There’s much about COVID-19 that remains mysterious, but one thing is certain: it has changed the world, perhaps forever. One of its biggest impacts on society and business is WFH (working from home), an acronym that came out of nowhere to become a household word.
Like everybody else, I have been working from home over the past six months. As I travel a lot internationally, I am used to working remotely, but even for me, working from home proved to be something of a challenge. For one thing, my utilities bills went up dramatically, as did the number of hours worked. End-to-end meetings became the order of the day and I often felt I was trapped in my home office from 7 to 7 or even later.
Based on my own experiences, and those of clients, I wonder whether the many companies that have already decided to incorporate WFH into their ‘business as usual’ strategies have fully considered the negative impacts. Here, in no particular order, are some that organisations should consider carefully, both from their own viewpoints and those of their employees.
• Operational Health and Safety (OHS). All offices in South Africa are governed by the OHS Act, which has to be displayed in the office. If WFH is taking place, who is liable if an employee is injured during working hours?
• Connectivity. Does the employee’s home have access to connectivity of the required standard, and how is it to be paid for? Ensuring connectivity to multiple dwellings is likely to be much more difficult (and demanding) than to just a few offices.
• Electrical power. Load shedding is an unfortunate South African reality, and will affect not only the home office but potentially also the connectivity suppliers. What contingencies have been put in place to ensure WFH employees remain productive, especially those in client-facing roles?
• Information security. Home networks are unlikely to be as secure as corporate networks, and one can only imagine the network security issues in high-density areas. Companies should ensure that WFH employees can only connect into their systems using a virtual private network (VPN).
• Technical support. Although a lot of technical support can be done remotely, it is likely that technical staff will often have to travel to home offices, or that WFH employees will have to bring their devices into the office. In either event, productivity will be affected, and more technical staff may need to be hired.
• Physical security. This is a particular problem in high-crime South Africa, and indeed high-tech equipment may make homes a more desirable target. Robust processes will have to be in place to replace stolen equipment, along with measures to ensure data can be wiped remotely. Again, productivity is going to be affected.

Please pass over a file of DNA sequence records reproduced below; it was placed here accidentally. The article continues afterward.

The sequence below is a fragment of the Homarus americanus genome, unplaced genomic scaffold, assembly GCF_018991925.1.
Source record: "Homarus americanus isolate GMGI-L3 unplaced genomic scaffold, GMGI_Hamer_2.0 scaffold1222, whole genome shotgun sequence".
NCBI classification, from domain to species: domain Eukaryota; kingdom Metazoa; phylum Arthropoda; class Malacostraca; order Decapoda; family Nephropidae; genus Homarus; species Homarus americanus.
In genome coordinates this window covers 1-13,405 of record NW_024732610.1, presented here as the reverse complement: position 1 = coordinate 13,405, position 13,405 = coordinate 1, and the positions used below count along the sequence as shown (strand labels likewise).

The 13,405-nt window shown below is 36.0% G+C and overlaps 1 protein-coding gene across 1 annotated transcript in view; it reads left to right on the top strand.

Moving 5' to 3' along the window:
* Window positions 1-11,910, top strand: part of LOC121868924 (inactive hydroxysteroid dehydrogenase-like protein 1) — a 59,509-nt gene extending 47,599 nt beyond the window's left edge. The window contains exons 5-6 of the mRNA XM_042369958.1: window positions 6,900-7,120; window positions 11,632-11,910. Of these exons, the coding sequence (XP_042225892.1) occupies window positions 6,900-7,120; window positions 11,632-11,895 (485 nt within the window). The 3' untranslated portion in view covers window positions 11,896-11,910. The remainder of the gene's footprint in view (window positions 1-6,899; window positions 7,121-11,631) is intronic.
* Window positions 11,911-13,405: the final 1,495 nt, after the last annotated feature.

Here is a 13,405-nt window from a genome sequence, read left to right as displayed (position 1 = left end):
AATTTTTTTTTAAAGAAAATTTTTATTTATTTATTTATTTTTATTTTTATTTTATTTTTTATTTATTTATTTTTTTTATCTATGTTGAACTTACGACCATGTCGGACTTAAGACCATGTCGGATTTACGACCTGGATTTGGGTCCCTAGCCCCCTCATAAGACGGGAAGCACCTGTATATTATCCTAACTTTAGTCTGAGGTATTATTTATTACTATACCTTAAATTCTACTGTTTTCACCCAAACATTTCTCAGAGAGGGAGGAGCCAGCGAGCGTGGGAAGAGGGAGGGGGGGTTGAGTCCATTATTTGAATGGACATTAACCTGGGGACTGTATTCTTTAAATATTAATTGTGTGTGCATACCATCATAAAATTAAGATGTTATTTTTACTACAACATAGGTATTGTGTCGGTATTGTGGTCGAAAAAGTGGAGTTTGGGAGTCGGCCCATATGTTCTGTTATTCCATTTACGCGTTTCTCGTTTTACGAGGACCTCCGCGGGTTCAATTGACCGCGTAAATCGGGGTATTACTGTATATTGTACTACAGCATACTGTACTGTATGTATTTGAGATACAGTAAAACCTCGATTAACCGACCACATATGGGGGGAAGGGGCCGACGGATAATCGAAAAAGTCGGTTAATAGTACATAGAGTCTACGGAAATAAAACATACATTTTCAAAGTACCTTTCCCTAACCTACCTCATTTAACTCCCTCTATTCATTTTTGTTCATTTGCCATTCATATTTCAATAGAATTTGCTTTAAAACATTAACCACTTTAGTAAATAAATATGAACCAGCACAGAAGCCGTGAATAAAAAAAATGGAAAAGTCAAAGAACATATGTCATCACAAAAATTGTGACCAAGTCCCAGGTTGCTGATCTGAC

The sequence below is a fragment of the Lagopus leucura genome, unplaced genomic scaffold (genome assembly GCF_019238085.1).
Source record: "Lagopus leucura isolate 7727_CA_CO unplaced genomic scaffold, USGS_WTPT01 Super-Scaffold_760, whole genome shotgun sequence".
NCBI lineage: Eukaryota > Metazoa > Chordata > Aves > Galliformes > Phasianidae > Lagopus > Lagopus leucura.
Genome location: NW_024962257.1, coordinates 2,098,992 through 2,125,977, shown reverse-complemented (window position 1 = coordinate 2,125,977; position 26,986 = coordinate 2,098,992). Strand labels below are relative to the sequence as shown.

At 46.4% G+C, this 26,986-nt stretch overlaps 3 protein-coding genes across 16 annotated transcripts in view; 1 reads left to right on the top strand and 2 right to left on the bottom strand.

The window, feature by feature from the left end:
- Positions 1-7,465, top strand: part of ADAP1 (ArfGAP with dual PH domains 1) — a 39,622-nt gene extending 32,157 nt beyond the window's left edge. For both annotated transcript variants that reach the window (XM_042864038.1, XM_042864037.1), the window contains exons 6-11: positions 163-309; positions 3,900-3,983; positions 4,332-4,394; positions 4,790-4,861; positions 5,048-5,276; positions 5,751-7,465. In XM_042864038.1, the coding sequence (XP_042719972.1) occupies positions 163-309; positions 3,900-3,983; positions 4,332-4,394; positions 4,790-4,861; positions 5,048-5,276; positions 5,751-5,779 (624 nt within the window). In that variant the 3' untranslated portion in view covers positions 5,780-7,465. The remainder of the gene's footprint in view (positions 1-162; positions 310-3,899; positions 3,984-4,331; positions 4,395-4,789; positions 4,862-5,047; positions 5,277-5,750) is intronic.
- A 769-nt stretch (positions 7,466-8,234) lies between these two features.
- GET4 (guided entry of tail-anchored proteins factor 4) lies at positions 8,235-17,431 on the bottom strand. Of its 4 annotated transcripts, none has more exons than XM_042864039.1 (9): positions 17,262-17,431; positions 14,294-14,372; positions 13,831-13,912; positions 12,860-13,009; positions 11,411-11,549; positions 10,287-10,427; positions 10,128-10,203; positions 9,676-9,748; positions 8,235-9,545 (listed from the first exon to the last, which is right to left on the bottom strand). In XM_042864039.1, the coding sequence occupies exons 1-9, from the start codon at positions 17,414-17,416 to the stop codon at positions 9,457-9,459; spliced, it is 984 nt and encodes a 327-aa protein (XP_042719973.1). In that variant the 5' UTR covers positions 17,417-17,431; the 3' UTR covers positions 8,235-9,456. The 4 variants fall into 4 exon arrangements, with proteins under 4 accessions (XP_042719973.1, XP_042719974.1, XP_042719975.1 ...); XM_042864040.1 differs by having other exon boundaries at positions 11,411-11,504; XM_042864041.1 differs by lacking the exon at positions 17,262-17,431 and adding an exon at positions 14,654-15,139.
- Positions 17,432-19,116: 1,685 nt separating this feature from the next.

• Confidentiality. Other people at home may hear or even see paperwork that is deemed private and confidential, and is protected by the Protection of Personal Information Act (PoPIA). Will companies consider doing a formal inspection of the WFH staff member’s home to confirm that adequate safety procedures are in place?
• Governance, Risk & Compliance (GRC). Most organisations have to comply with certain elements of GRC as certain work is regulated, such as trading. Do companies perform audits around these roles and is it documented? Would auditors now need to visit people’s homes to do certain internal audit functions?
• Quality of service. Most call centres now have an outgoing message warning of delays because of WFH. It may be that these are teething problems, but one wonders whether the impact on customers has been properly assessed and measured. In my experience, the call quality can be patchy. Another quality impact is background noise from barking dogs, children, lawnmowers and the dreaded leaf blower.
• HR issues and employee engagement. Even when everybody was working in the same office, it was felt necessary to mount elaborate (and expensive) team-building exercises – what will be necessary now that teams are only intermittently in physical contact? This problem may be expected to worsen as new hires come on board, with no past shared working experience to fall back on.
A similar point may be made about corporate culture. Corporate culture has a significant impact on a company’s success, and yet it is hard to build and needs constant reinforcement. Building and maintaining it at a distance will be a uniquely difficult challenge.
Overall, staff morale in general will be an issue. Many people will not perform at peak when confined at home without the stimulation of interacting with colleagues. Will those who do not wish to work from home be accommodated?
Other issues under this heading include the fear that WFH employees may gradually become less visible to their employers and even miss out on promotional opportunities. A good work/life balance is particularly difficult to maintain in WFH, and depression and burnout are real possibilities. Are there systems in place to monitor the psychological impacts of WFH?
• Who pays for what? One of WFH’s big attractions for companies is the huge potential savings on office space, but they are actually transferring many of these costs to employees. Is there a clear strategy for how to apportion the costs of setting up and maintaining a home office, including connectivity costs and insurance?
This list is by no means exhaustive. The main point I want to make is that before WFH is adopted as part of the operating model, careful thought needs to be given to the risks and impacts.
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